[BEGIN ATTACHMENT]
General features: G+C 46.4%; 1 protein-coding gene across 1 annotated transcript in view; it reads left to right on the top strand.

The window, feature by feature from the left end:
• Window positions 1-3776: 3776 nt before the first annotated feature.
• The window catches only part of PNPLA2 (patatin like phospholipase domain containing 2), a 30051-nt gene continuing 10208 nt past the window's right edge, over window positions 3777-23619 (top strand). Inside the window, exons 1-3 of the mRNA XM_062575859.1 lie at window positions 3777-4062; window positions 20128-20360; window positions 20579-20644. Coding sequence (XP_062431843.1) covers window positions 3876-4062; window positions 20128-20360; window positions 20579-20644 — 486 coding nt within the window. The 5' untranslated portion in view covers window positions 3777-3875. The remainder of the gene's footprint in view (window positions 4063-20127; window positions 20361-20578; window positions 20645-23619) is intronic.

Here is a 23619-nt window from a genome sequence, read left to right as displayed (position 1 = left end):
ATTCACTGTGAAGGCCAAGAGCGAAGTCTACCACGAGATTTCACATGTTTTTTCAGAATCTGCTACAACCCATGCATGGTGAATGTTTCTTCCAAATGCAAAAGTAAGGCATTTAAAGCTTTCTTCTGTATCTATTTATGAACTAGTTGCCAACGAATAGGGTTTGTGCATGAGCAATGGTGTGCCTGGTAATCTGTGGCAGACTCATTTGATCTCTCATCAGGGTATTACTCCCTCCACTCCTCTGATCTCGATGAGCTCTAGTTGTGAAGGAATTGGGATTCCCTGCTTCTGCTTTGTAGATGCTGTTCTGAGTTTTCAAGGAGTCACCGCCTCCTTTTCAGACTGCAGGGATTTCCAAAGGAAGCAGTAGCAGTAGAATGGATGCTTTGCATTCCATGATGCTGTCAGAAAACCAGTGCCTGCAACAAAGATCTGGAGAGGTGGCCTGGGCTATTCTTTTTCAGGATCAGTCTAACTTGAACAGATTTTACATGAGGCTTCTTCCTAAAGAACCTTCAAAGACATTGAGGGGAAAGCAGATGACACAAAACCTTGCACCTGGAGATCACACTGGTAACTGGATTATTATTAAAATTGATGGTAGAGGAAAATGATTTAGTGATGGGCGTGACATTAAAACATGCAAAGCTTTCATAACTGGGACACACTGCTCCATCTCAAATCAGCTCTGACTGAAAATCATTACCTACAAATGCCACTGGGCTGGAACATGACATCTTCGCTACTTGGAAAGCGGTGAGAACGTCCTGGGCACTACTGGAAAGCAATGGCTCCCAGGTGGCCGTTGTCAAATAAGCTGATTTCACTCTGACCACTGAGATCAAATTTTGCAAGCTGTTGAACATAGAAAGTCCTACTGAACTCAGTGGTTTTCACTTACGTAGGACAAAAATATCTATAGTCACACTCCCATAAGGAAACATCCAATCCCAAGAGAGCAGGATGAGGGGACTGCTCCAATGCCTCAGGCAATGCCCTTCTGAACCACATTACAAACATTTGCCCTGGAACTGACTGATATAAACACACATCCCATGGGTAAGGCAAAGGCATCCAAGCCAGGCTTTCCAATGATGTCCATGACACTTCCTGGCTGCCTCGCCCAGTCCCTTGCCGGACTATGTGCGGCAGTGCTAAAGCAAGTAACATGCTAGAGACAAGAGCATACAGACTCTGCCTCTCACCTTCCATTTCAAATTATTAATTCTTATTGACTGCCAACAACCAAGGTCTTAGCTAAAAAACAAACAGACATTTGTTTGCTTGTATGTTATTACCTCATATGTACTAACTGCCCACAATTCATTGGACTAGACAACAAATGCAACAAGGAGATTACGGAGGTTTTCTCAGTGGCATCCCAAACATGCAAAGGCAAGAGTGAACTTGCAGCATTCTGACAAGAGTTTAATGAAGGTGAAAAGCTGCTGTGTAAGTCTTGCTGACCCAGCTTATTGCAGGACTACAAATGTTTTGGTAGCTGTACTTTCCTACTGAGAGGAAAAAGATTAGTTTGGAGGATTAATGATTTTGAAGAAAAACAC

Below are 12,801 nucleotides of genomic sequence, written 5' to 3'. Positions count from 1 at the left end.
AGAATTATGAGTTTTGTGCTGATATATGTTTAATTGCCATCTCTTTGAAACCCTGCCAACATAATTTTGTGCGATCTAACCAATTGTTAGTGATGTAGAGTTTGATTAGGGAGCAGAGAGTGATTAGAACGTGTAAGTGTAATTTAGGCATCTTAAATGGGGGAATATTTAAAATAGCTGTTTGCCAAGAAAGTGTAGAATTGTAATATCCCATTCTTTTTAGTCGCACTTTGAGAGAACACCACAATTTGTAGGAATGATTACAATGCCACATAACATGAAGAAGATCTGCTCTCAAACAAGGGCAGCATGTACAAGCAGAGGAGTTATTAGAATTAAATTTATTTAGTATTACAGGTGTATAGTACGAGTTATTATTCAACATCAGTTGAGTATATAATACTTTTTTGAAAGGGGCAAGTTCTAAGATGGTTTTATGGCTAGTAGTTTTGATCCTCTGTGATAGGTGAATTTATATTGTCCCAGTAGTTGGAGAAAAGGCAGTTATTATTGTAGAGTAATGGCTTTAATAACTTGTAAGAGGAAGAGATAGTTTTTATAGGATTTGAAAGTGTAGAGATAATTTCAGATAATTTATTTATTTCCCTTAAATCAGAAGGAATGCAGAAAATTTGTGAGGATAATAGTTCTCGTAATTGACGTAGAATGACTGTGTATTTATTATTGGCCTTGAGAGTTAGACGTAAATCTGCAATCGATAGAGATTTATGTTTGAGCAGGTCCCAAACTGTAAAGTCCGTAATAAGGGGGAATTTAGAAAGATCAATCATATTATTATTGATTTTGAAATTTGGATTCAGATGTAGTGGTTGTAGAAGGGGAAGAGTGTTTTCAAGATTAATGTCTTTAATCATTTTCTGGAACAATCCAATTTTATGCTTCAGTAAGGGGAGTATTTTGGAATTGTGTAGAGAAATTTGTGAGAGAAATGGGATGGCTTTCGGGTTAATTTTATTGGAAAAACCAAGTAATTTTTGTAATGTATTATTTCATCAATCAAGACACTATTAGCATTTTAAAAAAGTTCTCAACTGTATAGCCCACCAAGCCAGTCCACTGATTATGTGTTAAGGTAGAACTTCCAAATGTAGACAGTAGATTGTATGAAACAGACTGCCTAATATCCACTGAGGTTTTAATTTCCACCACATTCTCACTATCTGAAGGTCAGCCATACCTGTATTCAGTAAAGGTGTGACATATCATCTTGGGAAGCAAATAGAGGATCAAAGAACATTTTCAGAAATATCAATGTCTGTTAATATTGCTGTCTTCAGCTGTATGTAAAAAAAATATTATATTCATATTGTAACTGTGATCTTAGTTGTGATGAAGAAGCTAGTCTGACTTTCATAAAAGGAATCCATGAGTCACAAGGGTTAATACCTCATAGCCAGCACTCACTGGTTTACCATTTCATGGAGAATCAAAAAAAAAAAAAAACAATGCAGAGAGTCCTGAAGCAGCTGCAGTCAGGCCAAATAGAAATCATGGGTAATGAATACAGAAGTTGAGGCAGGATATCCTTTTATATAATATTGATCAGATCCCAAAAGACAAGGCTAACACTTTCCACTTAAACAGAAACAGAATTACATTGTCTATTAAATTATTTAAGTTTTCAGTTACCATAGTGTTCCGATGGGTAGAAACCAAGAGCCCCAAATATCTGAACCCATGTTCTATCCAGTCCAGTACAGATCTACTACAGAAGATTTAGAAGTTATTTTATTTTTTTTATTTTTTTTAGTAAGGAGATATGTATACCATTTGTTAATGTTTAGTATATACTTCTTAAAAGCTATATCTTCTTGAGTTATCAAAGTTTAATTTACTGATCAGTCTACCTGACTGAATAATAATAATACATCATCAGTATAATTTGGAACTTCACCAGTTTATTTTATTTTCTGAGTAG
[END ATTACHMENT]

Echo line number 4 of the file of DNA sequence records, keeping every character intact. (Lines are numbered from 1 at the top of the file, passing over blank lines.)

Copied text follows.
• The window catches only part of PNPLA2 (patatin like phospholipase domain containing 2), a 30051-nt gene continuing 10208 nt past the window's right edge, over window positions 3777-23619 (top strand). Inside the window, exons 1-3 of the mRNA XM_062575859.1 lie at window positions 3777-4062; window positions 20128-20360; window positions 20579-20644. Coding sequence (XP_062431843.1) covers window positions 3876-4062; window positions 20128-20360; window positions 20579-20644 — 486 coding nt within the window. The 5' untranslated portion in view covers window positions 3777-3875. The remainder of the gene's footprint in view (window positions 4063-20127; window positions 20361-20578; window positions 20645-23619) is intronic.